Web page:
Had enough Cassini news yet? Well, get used to it, because up until the mission ends in September there’s going to be plenty to talk about.
And here’s another tidbit. NASA has put together a video of Cassini’s first Grand Finale dive last week. This took the spacecraft between Saturn and its rings for the first time.
The video shows Cassini moving over the north pole of Saturn, as its camera then tracks its way down the gas giant. In total there is one hour of observations, beginning with a swirling vortex at the north pole.
During the flyby, Cassini’s altitude above Saturn drops from 72,400 kilometers (45,000 miles) to 6,700 kilometers (4,200 miles). This greatly improved the resolution of features that could be seen from 8.7 kilometers (5.4 miles) to 0.8 kilometers (0.5 miles) per pixel.
At the end of the movie, the frame of the camera also rotates, indicating the moment Cassini crossed the plane of the rings. At this point, the antenna of the spacecraft was pointed forwards, to act as a shield against any debris. There was surprisingly barely anything there, however.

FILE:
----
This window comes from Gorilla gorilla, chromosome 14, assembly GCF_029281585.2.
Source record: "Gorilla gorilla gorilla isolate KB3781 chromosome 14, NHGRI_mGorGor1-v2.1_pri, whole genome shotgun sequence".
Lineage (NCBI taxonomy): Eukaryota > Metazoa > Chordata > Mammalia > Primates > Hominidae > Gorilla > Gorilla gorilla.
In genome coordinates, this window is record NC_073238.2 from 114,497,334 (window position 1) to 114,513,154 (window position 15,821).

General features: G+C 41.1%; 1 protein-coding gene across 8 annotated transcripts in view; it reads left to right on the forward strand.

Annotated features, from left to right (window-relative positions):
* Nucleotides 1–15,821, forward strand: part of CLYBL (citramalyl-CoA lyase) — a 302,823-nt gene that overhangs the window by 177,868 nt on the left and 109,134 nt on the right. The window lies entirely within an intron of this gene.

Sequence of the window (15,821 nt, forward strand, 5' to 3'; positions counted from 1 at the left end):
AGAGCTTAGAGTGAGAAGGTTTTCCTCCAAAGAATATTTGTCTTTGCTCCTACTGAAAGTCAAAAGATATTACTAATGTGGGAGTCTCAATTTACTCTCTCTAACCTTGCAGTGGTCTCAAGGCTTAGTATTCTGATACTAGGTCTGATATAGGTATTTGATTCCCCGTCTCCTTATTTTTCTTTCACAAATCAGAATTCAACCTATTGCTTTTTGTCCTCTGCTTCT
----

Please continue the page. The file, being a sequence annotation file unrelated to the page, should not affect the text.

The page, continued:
"The images from the first pass were great, but we were conservative with the camera settings,” said Andrew Ingersoll, a member of the Cassini imaging team based at Caltech in Pasadena, California in a statement. “We plan to make updates to our observations for a similar opportunity on June 28 that we think will result in even better views.”
Anyway, enough talking. Check out the video below.